The first courthouse in the county was located in Madelia. The frame building was destroyed by fire and Madelia citizens immediately replaced it with a brick building to avoid losing the county seat to St. James. Still, St. James petitioned for a vote on the issue and eventually won the seat.
In 1896, a Richardsonian Romanesque Revival style courthouse was completed in St. James at a cost of $33,000. Otto Kleinschmidt of Mankato, the contractor, laid the floor tiles himself on Sundays to finish the building within his estimate.
The two-story courthouse's asymmetric features, towers, the roof, and pavilions balance it well. It is built with smooth light-brown brick and Indiana limestone trim. Marble pillars at the front entrance support three arches of limestone. The original building included a pillared tower rising to an imposing height. However, its huge beams and heavy plank flooring were open to the weather and eventually the tower was closed and lowered.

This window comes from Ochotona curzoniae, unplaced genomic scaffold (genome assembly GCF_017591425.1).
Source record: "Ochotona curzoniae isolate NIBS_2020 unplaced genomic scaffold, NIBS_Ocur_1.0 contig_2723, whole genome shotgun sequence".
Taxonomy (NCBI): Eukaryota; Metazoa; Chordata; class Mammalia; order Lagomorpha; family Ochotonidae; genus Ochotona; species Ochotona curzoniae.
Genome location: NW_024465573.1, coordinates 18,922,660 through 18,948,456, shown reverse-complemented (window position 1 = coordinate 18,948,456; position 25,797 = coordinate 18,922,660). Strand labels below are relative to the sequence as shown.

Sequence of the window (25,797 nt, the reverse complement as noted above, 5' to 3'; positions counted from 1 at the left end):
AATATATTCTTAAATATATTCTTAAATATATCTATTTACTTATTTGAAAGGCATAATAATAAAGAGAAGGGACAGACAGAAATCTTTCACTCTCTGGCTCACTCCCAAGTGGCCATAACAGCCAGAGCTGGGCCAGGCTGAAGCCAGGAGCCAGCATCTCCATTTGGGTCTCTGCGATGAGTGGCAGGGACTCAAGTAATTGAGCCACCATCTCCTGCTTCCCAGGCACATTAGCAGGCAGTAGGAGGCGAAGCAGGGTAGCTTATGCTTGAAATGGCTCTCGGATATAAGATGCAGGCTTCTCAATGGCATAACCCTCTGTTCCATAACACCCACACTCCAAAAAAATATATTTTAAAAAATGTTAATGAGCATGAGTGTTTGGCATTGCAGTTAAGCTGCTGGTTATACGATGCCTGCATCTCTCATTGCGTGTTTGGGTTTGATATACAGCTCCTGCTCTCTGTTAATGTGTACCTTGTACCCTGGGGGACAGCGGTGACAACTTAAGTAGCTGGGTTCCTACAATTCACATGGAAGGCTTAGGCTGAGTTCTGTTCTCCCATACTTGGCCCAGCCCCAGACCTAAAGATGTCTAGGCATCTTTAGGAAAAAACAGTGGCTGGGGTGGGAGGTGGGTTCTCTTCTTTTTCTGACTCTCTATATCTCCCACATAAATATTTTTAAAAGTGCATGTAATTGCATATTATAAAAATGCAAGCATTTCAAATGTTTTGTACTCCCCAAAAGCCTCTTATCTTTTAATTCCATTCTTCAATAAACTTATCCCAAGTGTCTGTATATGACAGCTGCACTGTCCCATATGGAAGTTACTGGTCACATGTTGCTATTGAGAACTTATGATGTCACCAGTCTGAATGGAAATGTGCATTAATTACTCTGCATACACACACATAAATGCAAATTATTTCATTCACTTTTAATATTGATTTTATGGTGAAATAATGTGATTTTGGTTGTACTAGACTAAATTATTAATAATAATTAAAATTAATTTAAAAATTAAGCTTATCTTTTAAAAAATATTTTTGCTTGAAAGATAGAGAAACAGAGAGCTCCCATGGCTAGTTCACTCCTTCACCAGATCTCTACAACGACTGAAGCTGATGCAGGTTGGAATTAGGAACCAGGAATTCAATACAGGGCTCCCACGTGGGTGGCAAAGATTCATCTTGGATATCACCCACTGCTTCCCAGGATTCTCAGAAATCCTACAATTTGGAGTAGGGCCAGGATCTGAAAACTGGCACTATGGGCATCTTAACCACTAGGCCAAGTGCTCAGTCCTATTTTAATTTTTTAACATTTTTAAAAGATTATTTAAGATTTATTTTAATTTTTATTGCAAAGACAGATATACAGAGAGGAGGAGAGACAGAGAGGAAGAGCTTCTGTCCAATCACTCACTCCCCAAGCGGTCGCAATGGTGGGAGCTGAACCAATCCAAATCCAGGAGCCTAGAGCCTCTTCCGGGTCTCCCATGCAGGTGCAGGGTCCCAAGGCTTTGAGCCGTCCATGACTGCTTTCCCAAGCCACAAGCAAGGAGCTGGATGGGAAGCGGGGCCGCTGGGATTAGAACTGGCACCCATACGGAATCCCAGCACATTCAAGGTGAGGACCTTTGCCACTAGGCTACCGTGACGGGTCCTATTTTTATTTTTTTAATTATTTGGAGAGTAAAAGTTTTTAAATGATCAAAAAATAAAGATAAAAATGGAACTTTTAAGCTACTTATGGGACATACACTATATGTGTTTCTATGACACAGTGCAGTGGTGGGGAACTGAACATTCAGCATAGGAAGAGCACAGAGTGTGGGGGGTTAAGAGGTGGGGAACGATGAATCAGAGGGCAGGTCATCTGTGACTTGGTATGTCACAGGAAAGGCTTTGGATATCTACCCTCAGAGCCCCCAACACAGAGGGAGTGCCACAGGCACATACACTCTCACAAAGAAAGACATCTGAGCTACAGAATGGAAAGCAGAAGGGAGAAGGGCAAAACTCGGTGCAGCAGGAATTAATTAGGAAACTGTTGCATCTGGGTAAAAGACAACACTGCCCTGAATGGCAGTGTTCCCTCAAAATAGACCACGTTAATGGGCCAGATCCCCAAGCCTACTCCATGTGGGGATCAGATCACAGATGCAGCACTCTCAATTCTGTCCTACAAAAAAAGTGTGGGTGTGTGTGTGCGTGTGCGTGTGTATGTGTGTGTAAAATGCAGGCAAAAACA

Offices on both floors of the courthouse were heated by fireplaces, faced with handmade ceramic tile. The second floor was occupied entirely by the district court. The large courtroom had a recessed dome, from which hung an elaborate brass chandelier. The interior retains its original tall windows and high ceilings, though the panes on the first floor have been reduced to the size of the combination window fittings. The hallway floors are of rust and white polished tile, and oak woodwork remains throughout the building. The names of citizens in military service are painted directly on the white walls of the hall in measured ranks bordered by red and blue.
The building was remodeled in 1950 and was added on to in 1972 and 1981.
Historical information adapted from "The First 100 Years... The Minnesota State Bar Association."
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